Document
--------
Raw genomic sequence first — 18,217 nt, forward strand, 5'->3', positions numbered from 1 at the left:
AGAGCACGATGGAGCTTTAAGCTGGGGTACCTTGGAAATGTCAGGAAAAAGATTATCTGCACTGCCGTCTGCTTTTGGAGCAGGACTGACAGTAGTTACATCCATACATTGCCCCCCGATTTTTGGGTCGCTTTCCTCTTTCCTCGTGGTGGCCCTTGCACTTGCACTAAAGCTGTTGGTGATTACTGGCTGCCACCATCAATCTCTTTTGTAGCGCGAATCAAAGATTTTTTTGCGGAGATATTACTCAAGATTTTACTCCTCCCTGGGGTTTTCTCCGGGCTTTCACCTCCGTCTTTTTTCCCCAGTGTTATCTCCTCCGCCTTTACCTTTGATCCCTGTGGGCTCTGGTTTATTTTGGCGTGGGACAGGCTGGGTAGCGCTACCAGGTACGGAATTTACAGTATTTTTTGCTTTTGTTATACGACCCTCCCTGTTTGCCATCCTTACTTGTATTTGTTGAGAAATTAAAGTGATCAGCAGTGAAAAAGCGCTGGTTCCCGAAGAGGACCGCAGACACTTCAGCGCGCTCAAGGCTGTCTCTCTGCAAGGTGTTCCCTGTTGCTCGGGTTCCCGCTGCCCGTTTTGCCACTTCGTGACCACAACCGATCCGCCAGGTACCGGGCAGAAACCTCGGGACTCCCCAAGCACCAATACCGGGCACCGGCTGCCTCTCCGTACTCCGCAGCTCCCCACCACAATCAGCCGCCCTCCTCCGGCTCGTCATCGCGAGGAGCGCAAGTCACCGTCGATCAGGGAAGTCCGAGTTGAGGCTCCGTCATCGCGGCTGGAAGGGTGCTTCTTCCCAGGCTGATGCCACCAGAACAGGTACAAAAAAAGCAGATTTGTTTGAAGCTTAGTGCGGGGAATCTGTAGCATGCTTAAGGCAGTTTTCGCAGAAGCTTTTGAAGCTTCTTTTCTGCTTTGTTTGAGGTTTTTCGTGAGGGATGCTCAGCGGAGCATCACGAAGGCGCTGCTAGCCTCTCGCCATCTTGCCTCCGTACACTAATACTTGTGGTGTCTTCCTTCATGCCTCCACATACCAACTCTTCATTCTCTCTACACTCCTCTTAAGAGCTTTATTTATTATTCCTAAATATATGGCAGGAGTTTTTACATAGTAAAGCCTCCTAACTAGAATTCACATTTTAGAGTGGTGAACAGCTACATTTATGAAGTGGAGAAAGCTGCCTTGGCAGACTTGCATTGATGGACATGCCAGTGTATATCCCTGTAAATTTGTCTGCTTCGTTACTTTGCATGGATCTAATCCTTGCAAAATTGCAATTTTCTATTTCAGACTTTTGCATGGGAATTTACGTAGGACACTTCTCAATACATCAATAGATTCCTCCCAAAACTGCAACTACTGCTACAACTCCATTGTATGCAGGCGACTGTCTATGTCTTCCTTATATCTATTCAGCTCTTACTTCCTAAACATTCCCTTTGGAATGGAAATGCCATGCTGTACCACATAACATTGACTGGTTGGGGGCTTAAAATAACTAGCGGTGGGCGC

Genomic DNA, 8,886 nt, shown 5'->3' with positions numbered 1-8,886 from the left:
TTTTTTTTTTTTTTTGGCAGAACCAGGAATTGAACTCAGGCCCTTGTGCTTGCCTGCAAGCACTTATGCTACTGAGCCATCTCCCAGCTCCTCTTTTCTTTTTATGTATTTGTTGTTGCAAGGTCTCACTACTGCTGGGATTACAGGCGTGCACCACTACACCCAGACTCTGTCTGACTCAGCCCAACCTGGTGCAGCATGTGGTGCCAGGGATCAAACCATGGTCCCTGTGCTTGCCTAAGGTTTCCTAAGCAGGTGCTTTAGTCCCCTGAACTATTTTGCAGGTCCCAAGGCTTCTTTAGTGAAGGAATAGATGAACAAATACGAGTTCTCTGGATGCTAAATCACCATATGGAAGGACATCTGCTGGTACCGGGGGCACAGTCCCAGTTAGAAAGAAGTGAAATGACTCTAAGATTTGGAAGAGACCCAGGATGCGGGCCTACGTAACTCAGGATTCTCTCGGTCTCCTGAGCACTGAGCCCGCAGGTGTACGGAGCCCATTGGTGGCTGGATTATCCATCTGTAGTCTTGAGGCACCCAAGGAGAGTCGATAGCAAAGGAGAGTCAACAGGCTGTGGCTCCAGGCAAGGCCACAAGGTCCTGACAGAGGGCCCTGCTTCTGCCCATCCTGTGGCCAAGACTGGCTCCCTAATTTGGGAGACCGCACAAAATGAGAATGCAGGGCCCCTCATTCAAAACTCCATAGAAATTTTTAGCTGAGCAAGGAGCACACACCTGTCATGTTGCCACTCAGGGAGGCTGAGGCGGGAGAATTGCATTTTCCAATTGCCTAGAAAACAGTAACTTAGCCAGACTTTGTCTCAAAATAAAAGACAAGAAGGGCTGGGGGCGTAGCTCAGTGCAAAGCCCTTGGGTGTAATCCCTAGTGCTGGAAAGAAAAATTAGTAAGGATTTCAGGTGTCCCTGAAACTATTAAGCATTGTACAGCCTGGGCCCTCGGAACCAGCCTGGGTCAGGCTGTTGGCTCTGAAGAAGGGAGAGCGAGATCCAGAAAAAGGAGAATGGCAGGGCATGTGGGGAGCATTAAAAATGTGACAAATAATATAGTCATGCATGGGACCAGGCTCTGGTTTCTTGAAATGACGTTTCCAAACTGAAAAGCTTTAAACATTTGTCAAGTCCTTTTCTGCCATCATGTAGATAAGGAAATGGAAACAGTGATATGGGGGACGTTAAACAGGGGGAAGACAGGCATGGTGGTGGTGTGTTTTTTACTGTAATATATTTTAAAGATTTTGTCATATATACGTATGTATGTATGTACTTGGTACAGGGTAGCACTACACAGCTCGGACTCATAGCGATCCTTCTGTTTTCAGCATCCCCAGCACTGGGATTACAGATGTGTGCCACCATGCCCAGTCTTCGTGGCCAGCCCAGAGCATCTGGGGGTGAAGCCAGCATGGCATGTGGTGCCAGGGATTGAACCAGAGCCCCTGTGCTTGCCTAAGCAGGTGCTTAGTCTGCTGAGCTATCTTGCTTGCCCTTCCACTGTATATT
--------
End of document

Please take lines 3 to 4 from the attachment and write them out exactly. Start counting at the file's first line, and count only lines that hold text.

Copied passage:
Genomic DNA, 8,886 nt, shown 5'->3' with positions numbered 1-8,886 from the left:
TTTTTTTTTTTTTTTGGCAGAACCAGGAATTGAACTCAGGCCCTTGTGCTTGCCTGCAAGCACTTATGCTACTGAGCCATCTCCCAGCTCCTCTTTTCTTTTTATGTATTTGTTGTTGCAAGGTCTCACTACTGCTGGGATTACAGGCGTGCACCACTACACCCAGACTCTGTCTGACTCAGCCCAACCTGGTGCAGCATGTGGTGCCAGGGATCAAACCATGGTCCCTGTGCTTGCCTAAGGTTTCCTAAGCAGGTGCTTTAGTCCCCTGAACTATTTTGCAGGTCCCAAGGCTTCTTTAGTGAAGGAATAGATGAACAAATACGAGTTCTCTGGATGCTAAATCACCATATGGAAGGACATCTGCTGGTACCGGGGGCACAGTCCCAGTTAGAAAGAAGTGAAATGACTCTAAGATTTGGAAGAGACCCAGGATGCGGGCCTACGTAACTCAGGATTCTCTCGGTCTCCTGAGCACTGAGCCCGCAGGTGTACGGAGCCCATTGGTGGCTGGATTATCCATCTGTAGTCTTGAGGCACCCAAGGAGAGTCGATAGCAAAGGAGAGTCAACAGGCTGTGGCTCCAGGCAAGGCCACAAGGTCCTGACAGAGGGCCCTGCTTCTGCCCATCCTGTGGCCAAGACTGGCTCCCTAATTTGGGAGACCGCACAAAATGAGAATGCAGGGCCCCTCATTCAAAACTCCATAGAAATTTTTAGCTGAGCAAGGAGCACACACCTGTCATGTTGCCACTCAGGGAGGCTGAGGCGGGAGAATTGCATTTTCCAATTGCCTAGAAAACAGTAACTTAGCCAGACTTTGTCTCAAAATAAAAGACAAGAAGGGCTGGGGGCGTAGCTCAGTGCAAAGCCCTTGGGTGTAATCCCTAGTGCTGGAAAGAAAAATTAGTAAGGATTTCAGGTGTCCCTGAAACTATTAAGCATTGTACAGCCTGGGCCCTCGGAACCAGCCTGGGTCAGGCTGTTGGCTCTGAAGAAGGGAGAGCGAGATCCAGAAAAAGGAGAATGGCAGGGCATGTGGGGAGCATTAAAAATGTGACAAATAATATAGTCATGCATGGGACCAGGCTCTGGTTTCTTGAAATGACGTTTCCAAACTGAAAAGCTTTAAACATTTGTCAAGTCCTTTTCTGCCATCATGTAGATAAGGAAATGGAAACAGTGATATGGGGGACGTTAAACAGGGGGAAGACAGGCATGGTGGTGGTGTGTTTTTTACTGTAATATATTTTAAAGATTTTGTCATATATACGTATGTATGTATGTACTTGGTACAGGGTAGCACTACACAGCTCGGACTCATAGCGATCCTTCTGTTTTCAGCATCCCCAGCACTGGGATTACAGATGTGTGCCACCATGCCCAGTCTTCGTGGCCAGCCCAGAGCATCTGGGGGTGAAGCCAGCATGGCATGTGGTGCCAGGGATTGAACCAGAGCCCCTGTGCTTGCCTAAGCAGGTGCTTAGTCTGCTGAGCTATCTTGCTTGCCCTTCCACTGTATATT